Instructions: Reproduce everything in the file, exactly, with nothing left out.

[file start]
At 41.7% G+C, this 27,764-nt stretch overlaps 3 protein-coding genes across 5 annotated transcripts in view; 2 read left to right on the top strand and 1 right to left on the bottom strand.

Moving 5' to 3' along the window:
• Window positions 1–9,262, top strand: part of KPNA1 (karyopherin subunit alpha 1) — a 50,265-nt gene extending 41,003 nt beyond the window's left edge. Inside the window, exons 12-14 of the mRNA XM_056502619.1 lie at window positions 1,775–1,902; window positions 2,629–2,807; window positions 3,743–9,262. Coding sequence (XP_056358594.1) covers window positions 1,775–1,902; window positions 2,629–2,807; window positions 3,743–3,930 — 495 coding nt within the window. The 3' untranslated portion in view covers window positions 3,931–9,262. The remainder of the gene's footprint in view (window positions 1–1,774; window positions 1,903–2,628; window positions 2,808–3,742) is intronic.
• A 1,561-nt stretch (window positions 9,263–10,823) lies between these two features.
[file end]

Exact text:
At 41.7% G+C, this 27,764-nt stretch overlaps 3 protein-coding genes across 5 annotated transcripts in view; 2 read left to right on the top strand and 1 right to left on the bottom strand.

Moving 5' to 3' along the window:
• Window positions 1–9,262, top strand: part of KPNA1 (karyopherin subunit alpha 1) — a 50,265-nt gene extending 41,003 nt beyond the window's left edge. Inside the window, exons 12-14 of the mRNA XM_056502619.1 lie at window positions 1,775–1,902; window positions 2,629–2,807; window positions 3,743–9,262. Coding sequence (XP_056358594.1) covers window positions 1,775–1,902; window positions 2,629–2,807; window positions 3,743–3,930 — 495 coding nt within the window. The 3' untranslated portion in view covers window positions 3,931–9,262. The remainder of the gene's footprint in view (window positions 1–1,774; window positions 1,903–2,628; window positions 2,808–3,742) is intronic.
• A 1,561-nt stretch (window positions 9,263–10,823) lies between these two features.